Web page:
March 6th, 2007 by Peter Slutsky
Former White House aide I. Lewis “Scooter” Libby has been found guilty on four of five counts in his perjury and obstruction of justice trial.
Libby was convicted of:
1. obstruction of justice when he intentionally deceived a grand jury investigating the outing of CIA operative Valerie Plame;
2. making a false statement by intentionally lying to FBI agents about a conversation with NBC newsman Tim Russert;
3. perjury when he lied in court about his conversation with Russert;
4. a second count of perjury when he lied in court about conversations with other reporters.
5. Jurors cleared him of a second count of making a false statement relating to a conversation he had with Matt Cooper of Time magazine.
You can check out complete coverage of the trial and the verdict at Firedoglake. In case you haven’t been following their coverage – FireDogLake has been doing extensive live blogging from inside the courtroom. They were actually given press credentials and have done some groundbreaking work both during the lead-up to the trial and during the actual criminal trial proceedings. They have taken blogging to the next level! Nice work!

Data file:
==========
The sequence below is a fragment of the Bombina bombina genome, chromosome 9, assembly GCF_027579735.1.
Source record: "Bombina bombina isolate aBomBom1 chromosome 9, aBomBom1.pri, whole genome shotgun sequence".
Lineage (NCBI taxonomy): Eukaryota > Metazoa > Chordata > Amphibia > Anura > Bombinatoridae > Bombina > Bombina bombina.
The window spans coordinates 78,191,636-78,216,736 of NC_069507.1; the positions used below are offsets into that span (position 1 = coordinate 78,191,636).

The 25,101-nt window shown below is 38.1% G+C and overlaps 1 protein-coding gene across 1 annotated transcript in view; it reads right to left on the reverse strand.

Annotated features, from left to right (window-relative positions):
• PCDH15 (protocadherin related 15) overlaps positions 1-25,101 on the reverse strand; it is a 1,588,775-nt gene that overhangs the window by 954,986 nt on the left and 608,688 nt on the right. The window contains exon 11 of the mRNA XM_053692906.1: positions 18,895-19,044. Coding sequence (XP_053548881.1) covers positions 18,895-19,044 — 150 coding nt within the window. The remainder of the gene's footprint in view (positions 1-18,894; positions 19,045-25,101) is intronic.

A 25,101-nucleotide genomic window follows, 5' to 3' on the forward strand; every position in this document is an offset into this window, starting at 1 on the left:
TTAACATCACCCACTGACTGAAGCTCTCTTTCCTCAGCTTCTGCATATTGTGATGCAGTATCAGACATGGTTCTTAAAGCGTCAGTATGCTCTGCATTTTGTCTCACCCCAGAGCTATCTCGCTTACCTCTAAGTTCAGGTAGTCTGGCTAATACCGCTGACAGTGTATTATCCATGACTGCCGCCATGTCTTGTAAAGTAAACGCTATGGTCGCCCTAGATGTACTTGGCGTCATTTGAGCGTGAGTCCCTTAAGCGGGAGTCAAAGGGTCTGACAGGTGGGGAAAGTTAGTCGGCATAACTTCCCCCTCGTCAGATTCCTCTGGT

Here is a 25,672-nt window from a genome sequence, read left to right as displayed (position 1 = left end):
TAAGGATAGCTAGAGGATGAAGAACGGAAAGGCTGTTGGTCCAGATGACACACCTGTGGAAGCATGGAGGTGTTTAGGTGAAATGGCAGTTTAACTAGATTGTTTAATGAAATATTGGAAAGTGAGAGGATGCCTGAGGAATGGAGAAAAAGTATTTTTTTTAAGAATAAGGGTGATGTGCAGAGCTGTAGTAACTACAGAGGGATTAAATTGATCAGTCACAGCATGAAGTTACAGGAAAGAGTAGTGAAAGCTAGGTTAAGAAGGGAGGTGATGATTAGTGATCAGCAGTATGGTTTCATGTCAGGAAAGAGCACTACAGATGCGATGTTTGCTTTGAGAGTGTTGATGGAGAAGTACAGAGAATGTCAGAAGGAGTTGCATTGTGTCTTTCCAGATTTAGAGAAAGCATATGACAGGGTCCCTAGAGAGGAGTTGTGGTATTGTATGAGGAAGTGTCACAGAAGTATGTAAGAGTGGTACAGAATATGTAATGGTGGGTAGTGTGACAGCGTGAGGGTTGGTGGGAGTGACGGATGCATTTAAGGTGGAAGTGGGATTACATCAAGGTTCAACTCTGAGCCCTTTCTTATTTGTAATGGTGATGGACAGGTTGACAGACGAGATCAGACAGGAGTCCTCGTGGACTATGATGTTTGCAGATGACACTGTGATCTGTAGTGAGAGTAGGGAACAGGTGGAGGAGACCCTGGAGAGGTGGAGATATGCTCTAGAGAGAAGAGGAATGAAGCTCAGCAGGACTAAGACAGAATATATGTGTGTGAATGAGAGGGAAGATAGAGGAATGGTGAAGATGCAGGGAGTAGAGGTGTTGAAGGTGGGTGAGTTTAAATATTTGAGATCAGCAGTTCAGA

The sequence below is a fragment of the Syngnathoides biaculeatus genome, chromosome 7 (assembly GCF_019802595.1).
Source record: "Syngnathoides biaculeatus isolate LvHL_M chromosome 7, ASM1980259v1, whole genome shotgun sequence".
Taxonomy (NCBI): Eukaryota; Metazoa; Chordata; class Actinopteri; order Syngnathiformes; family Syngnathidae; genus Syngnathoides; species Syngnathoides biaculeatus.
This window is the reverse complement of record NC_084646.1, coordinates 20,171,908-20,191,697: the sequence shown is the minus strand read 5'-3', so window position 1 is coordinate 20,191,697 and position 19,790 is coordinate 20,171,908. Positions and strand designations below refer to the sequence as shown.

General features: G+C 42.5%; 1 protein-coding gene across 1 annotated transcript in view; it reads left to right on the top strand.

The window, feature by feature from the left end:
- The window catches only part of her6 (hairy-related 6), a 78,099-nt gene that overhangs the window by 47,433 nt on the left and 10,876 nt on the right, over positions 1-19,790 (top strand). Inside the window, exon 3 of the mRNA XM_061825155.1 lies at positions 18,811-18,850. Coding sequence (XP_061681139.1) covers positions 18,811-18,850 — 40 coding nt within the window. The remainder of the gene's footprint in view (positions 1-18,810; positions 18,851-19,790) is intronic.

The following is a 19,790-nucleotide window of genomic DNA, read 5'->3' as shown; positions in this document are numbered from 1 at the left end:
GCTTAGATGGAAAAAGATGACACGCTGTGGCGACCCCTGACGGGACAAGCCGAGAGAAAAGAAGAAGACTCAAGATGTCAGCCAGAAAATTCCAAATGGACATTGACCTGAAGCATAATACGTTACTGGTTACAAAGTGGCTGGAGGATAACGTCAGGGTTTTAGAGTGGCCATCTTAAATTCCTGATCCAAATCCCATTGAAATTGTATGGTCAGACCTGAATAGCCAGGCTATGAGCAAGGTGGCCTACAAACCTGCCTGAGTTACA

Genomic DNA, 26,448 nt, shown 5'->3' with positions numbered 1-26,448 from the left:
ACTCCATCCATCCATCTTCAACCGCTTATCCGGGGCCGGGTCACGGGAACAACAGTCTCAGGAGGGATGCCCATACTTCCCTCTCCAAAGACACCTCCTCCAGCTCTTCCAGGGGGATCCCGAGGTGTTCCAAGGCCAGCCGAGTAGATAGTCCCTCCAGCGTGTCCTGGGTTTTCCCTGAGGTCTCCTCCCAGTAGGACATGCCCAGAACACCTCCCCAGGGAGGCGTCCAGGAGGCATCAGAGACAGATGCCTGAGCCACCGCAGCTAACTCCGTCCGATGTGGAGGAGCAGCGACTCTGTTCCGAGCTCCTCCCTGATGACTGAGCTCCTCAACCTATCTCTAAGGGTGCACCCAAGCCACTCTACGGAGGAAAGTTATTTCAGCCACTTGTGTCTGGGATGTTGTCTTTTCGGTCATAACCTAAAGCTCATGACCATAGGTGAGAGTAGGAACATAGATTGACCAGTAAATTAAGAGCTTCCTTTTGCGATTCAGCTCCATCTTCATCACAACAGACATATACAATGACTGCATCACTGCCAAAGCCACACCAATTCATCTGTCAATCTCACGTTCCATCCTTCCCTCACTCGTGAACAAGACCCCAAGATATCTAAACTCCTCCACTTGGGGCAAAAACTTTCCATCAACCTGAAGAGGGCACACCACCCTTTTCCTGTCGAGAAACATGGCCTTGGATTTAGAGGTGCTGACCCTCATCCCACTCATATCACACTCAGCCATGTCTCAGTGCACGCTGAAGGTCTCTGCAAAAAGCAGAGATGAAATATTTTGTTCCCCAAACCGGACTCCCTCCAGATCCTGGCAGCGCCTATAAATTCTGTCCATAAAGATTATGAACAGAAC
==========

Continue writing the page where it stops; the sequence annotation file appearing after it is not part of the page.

November 5th, 2006 by Peter Slutsky
This picture was taken in 1983, one year after Saddam Hussein ordered the execution of 148 men and boys for which he was sentenced to death by hanging today.
July 5th, 2006 by Peter Slutsky
that ‘Enron founder Ken Lay has died in Aspen, Colorado, a spokesman for Lay’s family said today. Lay was awaiting sentencing after being found guilty of conspiracy and fraud.”
May 25th, 2006 by Peter Slutsky
ENRON JURY REACHES VERDICT:
ENRON FOUNDER ‘KENNY BOY’ LAY: GUILTY ON ALL CHARGES!
CEO JEFFREY SKILLING: GUILTY ON SOME CHARGES!
MORE TO COME…
The jury in the Enron case has reached a verdict, and the decision in the corporate fraud case will be announced in less than an hour, a court clerk announced Thursday.
The jury of eight women and four men reached their verdict on the sixth day of deliberations in the case of Enron founder Kenneth Lay and former CEO Jeffrey Skilling, who were charged with conspiring to hide the financial losses that brought down what was once the nation’s seventh-biggest company.
Lay, Skilling and representatives of the federal prosecutors have arrived in the courthouse.
Skilling was charged with 28 counts of conspiracy, fraud and insider trading while Lay faced six counts of conspiracy and fraud.
Houston-based Enron, once one of the hottest companies on Wall Street, imploded in a matter of months after Skilling abruptly resigned as CEO in August 2001. Lay, who was chairman at the time, postponed his retirement plans to return to the helm.